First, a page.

The Long Prison Journey of Leslie Van Houten: Life Beyond the Cult

by Karlene Faith (criminology professor)

Leslie Van Houten was sentenced to death, along with Charles Manson and his other disciples for the infamous murder rampage spanning two nights in August 1969. Leslie, who was present at the Rosemary and Leno LaBianca stabbings, serenely accepted her sentence, wishing only that she had better served Manson in carrying out his apocalyptic vision of “Helter Skelter.” This work presents the first in-depth look at how this “girl-next-door” became one of Manson’s “girls.” It also tells about Karlene Faith’s (a criminology professor), thirty-year friendship with Leslie, whom she met while teaching in prison. Filled with accounts of political injustices, this powerful book moves the reader to rethink the meanings and limits of guilt and punishment.

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Reader Comments:

“Writing a biography of a personal friend must be a very tricky business. Karlene Faith met famous Manson murderess Leslie Van Houten almost thirty years ago, and has proven an effective advocate for her eventual release. The relationship between the teacher and the reformed cult member is touching and very real, but it undermines this book as a chronicle of a criminal’s transformation from delusional disciple to remorseful, decent soul. Rather than focus on Van Houten’s thoughts and feelings during her three decades behind bars, Faith uses the book as an apologia and rationalization for the prisoner’s choices and behavior when a very young woman. The author seems to have only a vague realization of the monstrousness of the crimes committed, and lays the blame squarely on the mastermind, exonerating her subject and casting her as a victim in the same mold as those who lost their lives. Van Houten herself seems to have a clearer view of her own culpability, and it would have been interesting to hear more about this from her own mouth. The book does cast a disturbing light on the inequity and gross politicization of the justice system. Van Houten’s crimes, and her admitted participation in them, should allow for the imposition of a true life term, and so far the system seems intent on doing so. It’s shocking to read, then, that all of the other prisoners on death row with Van Houten when the death penalty was suspended were released from prison within a few years. It seems that when no one is watching, the justice system plays by some very inept and unfair rules. Certainly Van Houten poses no further threat to society, while the prison system routinely ejects predators with murderous histories and no sign of reformation. Though thick with pages full of psychobabble and research into cult psychology, there are enough anecdotes in the book to humanize the subject and make it an interesting read. Van Houten does come across as an obvious candidate for legitimate parole. But Karelene Faith’s blind approach to this polarizing subject may be the last thing Van Houten needs.”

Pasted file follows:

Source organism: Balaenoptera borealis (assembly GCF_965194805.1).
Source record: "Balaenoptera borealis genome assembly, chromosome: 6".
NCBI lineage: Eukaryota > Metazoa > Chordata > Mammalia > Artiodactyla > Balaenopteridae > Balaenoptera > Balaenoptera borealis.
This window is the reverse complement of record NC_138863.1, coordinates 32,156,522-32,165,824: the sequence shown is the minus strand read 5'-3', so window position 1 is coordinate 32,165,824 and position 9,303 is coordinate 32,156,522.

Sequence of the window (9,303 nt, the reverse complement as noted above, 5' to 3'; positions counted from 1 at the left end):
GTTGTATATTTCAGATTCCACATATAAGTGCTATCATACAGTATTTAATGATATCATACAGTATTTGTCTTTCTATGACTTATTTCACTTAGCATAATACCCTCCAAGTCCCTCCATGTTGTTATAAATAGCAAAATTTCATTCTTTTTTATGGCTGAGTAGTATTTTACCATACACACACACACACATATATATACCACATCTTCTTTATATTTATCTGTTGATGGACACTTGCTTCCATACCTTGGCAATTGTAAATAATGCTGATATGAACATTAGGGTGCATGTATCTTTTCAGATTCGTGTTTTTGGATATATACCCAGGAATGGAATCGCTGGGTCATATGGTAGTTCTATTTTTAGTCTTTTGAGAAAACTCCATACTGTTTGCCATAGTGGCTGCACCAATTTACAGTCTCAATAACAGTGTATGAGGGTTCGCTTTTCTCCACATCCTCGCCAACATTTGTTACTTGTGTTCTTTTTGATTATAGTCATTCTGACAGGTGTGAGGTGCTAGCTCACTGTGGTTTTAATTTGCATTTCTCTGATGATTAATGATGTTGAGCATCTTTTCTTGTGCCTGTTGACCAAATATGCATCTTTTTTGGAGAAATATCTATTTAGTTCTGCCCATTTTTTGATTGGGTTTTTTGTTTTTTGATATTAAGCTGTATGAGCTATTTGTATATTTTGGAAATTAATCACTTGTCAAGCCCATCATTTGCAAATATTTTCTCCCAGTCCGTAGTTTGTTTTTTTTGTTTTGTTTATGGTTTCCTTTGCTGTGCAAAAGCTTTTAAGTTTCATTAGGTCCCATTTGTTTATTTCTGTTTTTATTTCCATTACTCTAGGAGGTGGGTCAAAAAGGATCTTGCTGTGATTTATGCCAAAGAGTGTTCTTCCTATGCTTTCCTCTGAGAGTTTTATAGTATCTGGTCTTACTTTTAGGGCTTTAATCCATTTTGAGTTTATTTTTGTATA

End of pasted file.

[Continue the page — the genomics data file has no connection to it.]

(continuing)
John Van Wagner

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